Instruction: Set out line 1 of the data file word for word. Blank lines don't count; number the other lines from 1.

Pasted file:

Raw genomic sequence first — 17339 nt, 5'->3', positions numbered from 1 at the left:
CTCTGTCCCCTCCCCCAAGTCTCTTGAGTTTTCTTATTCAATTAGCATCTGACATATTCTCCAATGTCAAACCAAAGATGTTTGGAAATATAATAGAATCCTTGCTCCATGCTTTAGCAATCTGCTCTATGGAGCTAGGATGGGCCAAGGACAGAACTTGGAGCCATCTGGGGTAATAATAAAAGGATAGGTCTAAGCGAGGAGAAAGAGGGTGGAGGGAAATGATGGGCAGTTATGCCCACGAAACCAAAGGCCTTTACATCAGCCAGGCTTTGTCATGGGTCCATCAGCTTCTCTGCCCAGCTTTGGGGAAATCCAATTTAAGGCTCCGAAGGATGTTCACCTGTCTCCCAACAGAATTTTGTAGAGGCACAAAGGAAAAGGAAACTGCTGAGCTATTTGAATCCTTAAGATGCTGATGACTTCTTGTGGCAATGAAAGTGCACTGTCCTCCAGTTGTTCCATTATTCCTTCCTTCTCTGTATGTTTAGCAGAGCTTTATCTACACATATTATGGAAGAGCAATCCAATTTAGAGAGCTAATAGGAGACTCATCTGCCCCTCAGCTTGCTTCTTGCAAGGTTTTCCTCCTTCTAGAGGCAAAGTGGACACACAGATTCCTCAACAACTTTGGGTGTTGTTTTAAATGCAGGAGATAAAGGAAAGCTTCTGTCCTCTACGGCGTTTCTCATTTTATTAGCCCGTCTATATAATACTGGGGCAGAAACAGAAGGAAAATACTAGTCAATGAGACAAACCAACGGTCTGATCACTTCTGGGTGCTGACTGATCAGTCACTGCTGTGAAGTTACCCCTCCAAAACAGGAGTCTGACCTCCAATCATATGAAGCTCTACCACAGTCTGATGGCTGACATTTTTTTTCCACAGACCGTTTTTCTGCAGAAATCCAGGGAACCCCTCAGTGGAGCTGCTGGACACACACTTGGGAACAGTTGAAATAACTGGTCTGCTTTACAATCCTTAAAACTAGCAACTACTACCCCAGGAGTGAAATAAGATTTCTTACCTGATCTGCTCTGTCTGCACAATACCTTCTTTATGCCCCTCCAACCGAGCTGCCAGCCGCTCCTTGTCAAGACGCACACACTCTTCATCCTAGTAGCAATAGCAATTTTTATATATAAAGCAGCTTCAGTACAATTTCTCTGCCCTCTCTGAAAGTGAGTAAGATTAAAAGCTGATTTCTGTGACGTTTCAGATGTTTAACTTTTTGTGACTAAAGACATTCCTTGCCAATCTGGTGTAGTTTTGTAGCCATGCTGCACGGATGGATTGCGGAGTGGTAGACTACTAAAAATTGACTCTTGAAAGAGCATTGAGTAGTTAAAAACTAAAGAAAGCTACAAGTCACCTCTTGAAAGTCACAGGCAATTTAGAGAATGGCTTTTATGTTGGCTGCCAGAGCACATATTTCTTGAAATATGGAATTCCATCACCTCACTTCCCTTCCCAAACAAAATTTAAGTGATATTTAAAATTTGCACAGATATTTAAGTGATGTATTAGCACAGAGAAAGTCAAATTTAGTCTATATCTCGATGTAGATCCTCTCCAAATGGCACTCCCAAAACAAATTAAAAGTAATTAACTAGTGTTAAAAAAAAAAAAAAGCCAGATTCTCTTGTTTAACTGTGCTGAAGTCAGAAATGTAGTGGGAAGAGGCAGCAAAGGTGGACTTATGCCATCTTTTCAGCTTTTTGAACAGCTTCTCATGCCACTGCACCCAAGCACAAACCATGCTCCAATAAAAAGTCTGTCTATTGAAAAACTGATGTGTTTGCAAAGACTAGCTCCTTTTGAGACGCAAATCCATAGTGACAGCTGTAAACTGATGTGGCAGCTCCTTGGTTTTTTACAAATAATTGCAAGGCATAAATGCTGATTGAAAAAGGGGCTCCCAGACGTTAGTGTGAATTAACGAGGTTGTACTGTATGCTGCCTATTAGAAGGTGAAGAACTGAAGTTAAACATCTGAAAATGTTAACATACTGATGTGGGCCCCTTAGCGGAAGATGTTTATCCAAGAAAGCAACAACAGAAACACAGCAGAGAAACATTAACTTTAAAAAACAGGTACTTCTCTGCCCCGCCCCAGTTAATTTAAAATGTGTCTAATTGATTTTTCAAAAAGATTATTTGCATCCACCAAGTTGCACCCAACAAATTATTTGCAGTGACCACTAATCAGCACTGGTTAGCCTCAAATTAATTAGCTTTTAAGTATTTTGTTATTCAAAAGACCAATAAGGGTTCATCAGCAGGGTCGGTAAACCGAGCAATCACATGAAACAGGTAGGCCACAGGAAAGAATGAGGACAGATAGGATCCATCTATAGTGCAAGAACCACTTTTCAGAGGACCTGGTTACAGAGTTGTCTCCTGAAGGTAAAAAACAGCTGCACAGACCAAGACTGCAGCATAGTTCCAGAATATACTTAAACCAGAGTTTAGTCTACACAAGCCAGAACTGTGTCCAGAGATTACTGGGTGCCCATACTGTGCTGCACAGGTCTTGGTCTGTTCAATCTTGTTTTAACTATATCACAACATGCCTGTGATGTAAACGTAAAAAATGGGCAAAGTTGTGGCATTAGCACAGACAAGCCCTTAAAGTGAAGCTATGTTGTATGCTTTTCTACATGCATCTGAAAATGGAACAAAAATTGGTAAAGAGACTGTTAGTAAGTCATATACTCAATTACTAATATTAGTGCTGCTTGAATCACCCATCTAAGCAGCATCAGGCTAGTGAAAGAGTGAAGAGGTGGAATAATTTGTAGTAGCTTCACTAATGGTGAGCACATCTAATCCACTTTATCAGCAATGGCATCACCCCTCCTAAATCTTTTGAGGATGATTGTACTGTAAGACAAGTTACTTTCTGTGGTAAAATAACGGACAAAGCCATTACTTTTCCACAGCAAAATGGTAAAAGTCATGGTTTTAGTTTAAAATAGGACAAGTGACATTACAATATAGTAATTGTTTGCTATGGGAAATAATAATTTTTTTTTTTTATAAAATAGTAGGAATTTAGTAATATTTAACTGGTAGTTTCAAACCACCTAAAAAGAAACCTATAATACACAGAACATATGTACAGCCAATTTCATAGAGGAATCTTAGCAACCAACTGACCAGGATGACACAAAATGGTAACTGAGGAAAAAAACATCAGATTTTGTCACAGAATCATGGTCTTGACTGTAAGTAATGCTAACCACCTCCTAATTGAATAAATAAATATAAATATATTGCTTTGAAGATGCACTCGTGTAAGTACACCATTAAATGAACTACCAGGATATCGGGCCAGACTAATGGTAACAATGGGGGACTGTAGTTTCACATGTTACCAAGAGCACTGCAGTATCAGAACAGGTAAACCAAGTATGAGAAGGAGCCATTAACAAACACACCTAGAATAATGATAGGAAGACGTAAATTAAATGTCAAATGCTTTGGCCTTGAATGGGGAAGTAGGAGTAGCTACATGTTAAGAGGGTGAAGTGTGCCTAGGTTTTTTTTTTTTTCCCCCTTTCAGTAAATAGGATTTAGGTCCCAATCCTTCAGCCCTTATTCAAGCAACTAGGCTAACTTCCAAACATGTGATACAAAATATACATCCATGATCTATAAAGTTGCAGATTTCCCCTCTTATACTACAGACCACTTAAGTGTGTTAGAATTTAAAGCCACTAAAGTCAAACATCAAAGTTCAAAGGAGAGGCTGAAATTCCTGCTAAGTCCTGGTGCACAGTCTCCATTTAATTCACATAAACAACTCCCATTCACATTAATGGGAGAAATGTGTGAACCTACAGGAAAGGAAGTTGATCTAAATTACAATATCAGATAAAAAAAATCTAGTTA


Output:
Raw genomic sequence first — 17339 nt, 5'->3', positions numbered from 1 at the left: